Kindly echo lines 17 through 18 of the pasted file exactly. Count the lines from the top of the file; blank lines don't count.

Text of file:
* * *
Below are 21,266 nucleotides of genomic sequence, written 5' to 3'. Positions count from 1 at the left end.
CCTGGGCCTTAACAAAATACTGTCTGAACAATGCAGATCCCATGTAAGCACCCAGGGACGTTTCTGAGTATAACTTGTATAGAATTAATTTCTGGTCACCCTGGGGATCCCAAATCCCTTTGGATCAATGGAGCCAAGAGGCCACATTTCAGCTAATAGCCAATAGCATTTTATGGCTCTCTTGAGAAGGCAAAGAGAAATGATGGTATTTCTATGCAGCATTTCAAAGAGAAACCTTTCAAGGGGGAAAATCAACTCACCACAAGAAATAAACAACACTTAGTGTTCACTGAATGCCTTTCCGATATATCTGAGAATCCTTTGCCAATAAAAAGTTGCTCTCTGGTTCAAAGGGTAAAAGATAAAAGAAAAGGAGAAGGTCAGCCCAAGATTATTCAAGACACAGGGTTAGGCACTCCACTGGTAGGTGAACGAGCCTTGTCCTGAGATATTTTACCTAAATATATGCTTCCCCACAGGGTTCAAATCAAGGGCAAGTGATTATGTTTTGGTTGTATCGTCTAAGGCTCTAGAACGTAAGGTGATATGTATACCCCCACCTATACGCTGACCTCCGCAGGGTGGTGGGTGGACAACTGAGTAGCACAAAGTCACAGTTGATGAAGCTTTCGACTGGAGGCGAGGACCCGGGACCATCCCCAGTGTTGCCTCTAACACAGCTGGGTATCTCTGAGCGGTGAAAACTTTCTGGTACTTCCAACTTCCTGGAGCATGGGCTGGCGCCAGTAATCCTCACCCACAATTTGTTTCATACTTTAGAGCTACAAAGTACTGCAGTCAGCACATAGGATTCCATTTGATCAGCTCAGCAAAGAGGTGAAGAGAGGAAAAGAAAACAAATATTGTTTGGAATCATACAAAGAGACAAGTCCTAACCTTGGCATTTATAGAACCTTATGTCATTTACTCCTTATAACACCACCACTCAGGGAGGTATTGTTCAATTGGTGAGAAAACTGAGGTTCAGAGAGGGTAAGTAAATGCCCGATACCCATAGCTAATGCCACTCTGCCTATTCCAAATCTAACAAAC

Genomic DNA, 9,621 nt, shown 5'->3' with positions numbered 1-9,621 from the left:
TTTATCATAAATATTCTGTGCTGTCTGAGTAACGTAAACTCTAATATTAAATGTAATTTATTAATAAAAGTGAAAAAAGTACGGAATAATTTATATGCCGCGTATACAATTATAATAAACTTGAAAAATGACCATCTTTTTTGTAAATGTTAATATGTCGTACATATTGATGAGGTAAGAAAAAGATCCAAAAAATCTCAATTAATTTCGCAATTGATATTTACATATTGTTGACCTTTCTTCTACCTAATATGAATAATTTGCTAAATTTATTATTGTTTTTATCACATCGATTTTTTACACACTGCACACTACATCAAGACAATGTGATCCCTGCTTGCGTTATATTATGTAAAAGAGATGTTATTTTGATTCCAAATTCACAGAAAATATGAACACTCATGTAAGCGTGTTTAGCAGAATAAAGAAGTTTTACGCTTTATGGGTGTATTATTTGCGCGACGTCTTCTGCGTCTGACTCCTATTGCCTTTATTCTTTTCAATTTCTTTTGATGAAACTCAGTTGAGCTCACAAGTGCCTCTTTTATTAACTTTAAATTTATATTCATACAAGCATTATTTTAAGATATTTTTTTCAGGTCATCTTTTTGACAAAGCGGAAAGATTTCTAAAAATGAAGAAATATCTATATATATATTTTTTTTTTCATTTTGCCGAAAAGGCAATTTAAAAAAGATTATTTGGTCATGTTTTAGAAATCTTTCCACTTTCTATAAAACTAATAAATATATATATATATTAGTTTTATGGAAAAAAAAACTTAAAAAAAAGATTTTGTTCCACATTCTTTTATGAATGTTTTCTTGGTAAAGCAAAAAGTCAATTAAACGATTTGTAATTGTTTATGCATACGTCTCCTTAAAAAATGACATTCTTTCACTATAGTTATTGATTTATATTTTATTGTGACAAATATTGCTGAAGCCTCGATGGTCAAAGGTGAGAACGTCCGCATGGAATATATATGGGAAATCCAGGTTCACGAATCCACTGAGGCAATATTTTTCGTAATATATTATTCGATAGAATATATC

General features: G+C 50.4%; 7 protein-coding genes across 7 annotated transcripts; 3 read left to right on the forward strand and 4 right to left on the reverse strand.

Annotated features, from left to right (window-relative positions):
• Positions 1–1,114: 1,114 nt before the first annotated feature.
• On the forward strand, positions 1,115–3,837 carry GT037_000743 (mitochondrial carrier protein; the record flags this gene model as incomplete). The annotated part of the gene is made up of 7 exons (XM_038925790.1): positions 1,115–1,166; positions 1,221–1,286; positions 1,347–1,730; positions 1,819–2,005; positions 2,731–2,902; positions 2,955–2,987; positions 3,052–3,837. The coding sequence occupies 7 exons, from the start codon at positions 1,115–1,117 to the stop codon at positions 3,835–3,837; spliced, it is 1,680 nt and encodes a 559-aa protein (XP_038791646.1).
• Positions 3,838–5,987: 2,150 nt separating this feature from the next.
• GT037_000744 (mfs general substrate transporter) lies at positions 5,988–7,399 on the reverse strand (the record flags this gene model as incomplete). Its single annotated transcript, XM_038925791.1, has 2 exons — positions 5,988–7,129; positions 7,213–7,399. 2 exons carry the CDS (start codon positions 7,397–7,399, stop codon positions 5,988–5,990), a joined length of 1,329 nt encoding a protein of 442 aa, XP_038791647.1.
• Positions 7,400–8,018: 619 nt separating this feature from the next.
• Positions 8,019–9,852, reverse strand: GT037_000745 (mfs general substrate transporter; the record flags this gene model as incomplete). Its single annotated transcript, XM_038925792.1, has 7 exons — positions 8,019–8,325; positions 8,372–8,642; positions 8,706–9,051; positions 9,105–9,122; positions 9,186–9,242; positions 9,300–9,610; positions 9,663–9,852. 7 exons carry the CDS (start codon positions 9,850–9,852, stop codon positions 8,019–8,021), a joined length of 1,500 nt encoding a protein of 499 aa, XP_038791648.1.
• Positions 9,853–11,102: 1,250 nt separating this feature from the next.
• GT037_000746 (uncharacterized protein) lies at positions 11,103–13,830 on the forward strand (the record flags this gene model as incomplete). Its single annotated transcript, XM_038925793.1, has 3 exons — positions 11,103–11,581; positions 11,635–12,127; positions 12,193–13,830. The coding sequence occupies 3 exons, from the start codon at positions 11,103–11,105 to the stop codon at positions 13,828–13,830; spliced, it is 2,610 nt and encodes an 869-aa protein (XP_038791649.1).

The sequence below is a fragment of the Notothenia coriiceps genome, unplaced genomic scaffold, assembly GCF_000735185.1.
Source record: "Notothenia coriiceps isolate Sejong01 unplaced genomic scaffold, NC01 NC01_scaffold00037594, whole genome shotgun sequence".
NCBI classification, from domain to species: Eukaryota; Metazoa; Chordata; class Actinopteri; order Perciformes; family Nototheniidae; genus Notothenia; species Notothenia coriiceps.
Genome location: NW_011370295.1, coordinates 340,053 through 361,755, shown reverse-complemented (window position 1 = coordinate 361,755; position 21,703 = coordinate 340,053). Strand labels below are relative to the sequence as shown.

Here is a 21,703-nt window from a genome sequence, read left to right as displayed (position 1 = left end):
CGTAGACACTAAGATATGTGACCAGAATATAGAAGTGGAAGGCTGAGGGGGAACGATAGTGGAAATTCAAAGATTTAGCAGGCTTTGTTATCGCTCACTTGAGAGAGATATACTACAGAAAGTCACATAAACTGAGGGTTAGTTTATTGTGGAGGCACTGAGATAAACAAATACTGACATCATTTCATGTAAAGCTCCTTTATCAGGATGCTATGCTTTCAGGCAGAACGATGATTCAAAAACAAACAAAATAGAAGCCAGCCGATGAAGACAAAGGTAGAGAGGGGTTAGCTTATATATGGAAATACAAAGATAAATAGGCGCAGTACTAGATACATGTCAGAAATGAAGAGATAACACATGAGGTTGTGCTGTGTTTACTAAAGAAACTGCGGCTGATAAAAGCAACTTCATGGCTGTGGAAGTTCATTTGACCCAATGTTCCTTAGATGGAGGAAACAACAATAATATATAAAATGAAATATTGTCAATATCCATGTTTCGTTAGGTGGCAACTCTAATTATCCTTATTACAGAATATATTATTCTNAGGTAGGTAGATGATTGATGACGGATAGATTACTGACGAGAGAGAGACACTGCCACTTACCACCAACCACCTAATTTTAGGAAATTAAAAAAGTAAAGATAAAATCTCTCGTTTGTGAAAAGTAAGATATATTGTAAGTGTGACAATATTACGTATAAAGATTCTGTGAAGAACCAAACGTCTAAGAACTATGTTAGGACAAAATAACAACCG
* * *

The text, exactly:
NCBI classification, from domain to species: Eukaryota; Metazoa; Chordata; class Actinopteri; order Perciformes; family Nototheniidae; genus Notothenia; species Notothenia coriiceps.
Genome location: NW_011370295.1, coordinates 340,053 through 361,755, shown reverse-complemented (window position 1 = coordinate 361,755; position 21,703 = coordinate 340,053). Strand labels below are relative to the sequence as shown.